, Freedom, and Dignity? The most prominent argument used to justify PAS is the argument for autonomy. Autonomy over the control of ones life and the supremacy of private judgment has become the equivalent of moral absolutes in modern culture. To be autonomous is to have control and freedom to decide what is most valuable and meaningful in ones life, and this has been extended to having mastery over ones death, whether to be killed or assisted in suicide, so long as it is voluntary. It has been shown that in Oregon, those who received lethal prescriptions exhibited uncommon personality types fixated on issues of control (Oldham, Dobscha, Goy, & Ganzini, 2011). Proponents of PAS insist that upholding a patients control and freedom over the timing and means of a patients death is considered a right, and physicians have a duty to satisfy that right
Loss of autonomy is equivalent to a loss of human dignity. To accept a health care providers role in PAS is to respect and maintain the dignity of the dying patient. Autonomy, however, is not a fundamental or overriding principle in isolation from other principles of ethics in medicine and society. While respect for patient autonomy has prima facie priority in most clinical situations, and it must be weighed against other principles of medical ethics such as beneficence, nonmaleficence, and justice. Autonomy is not the isolated exercise of will that can demand anything a person wants to the exclusion of others, higher moral principles, or the goals of medicine and society (Kekewich, 2014). If upholding a patients control and freedom by acquiescing to any request, physicians and health care professionals become mere functionaries or technicians. If autonomy always trumps other ethical principles, there would be no principled barriers to withhold or deny any treatments requested by a patient. The ability to decline some patient requests for the good of the patient or the good of society is a requirement of medical professionalism and ethics (Sulmasy & Mueller, 2017). The legalization of PAS also has societal implications. If loss of dignity and autonomy, meaning one has lost control and is dependent on others, is used to justify PAS, what does this say about those in society who are already heavily dependent on others?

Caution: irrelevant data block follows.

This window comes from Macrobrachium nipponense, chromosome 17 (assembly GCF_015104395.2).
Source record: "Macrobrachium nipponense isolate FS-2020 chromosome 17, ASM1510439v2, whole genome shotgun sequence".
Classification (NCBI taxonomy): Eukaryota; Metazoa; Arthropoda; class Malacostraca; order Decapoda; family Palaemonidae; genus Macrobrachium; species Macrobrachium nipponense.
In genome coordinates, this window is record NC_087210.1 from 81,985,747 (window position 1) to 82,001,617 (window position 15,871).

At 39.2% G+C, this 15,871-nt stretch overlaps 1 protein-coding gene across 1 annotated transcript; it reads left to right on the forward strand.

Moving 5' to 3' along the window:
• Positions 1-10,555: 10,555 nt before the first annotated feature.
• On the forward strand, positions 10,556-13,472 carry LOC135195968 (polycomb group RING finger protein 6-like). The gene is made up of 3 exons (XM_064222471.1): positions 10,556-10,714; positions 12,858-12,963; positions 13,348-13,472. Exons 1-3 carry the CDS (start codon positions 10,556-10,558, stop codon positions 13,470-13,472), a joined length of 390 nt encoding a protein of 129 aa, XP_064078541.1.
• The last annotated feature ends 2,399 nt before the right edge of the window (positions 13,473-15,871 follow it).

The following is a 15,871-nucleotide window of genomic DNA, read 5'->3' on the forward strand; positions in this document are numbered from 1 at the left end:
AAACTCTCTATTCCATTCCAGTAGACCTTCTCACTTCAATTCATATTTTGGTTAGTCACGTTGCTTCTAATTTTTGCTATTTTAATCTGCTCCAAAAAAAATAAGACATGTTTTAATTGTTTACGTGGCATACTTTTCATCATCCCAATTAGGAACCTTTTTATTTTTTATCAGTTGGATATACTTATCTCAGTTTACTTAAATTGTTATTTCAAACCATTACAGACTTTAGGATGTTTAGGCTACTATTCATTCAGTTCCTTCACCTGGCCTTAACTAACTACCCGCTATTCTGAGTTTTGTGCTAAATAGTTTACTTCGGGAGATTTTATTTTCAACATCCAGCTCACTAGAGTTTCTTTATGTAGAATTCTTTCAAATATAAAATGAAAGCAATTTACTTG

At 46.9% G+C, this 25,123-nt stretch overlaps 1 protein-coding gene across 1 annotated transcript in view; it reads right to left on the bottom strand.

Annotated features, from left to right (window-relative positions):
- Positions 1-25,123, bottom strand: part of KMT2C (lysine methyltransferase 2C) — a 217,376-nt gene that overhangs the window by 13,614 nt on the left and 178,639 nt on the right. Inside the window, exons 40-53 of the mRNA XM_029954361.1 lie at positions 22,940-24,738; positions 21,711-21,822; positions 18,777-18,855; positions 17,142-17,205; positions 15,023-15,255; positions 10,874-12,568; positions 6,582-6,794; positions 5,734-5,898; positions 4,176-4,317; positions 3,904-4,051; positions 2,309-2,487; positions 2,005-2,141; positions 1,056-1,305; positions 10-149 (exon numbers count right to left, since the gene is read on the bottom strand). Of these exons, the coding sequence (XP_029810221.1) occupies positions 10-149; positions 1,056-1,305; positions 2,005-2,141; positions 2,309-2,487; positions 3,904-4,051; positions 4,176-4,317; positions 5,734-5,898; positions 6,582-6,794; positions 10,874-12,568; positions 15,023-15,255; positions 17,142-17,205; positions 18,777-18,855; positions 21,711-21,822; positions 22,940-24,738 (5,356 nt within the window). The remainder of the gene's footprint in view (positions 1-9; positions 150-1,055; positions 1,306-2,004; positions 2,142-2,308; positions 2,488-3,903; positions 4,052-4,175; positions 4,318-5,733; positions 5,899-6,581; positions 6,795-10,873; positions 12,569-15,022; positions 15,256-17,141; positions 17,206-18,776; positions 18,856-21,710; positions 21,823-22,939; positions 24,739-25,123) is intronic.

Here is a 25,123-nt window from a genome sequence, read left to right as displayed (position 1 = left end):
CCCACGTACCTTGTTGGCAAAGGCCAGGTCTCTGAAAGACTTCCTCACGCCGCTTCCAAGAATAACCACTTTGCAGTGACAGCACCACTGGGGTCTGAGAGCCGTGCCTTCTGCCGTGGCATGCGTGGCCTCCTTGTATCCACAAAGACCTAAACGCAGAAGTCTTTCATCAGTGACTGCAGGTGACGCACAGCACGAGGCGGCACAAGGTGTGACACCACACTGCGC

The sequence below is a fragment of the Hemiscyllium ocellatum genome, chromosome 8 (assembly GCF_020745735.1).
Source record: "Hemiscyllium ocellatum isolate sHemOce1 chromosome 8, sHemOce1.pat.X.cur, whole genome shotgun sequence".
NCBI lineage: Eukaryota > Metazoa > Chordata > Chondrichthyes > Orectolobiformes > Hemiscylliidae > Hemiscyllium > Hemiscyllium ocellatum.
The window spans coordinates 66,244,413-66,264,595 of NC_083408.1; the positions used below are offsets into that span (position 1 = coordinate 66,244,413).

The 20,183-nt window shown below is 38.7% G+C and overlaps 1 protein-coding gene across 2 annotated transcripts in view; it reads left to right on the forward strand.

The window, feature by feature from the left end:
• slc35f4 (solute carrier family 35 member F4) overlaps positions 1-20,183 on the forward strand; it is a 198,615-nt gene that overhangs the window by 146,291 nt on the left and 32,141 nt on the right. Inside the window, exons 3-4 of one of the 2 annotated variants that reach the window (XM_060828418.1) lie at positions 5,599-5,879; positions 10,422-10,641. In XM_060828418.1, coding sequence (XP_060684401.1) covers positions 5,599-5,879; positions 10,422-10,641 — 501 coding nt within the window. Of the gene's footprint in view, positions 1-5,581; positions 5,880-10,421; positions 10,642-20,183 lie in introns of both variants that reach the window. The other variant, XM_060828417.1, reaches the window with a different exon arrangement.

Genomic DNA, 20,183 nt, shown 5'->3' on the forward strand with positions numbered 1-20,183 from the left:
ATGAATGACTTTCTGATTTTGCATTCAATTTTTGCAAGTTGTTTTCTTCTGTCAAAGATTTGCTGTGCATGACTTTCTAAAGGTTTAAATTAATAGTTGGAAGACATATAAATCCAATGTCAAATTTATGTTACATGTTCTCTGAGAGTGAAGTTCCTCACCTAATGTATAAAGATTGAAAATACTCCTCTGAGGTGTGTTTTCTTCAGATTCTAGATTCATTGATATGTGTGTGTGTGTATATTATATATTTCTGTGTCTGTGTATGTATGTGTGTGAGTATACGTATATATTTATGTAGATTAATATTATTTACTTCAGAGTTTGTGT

This is why certain undervalued groups in society, such as the elderly and disabled, oppose legalizing PAS because it sends the implicit message that dependent persons have no dignity and are better off dead (McDermott, 2010; Koenig, Wildman-Hanlon, & Schmader, 1996). This is not just a theoretical concern. With an aging population and health care resources becoming increasingly expensive, aging and dependent patients may be pressured or coerced into choosing PAS (Hanson, 2018) or denied payment for expensive treatments in favor of PAS (Richardson, 2017).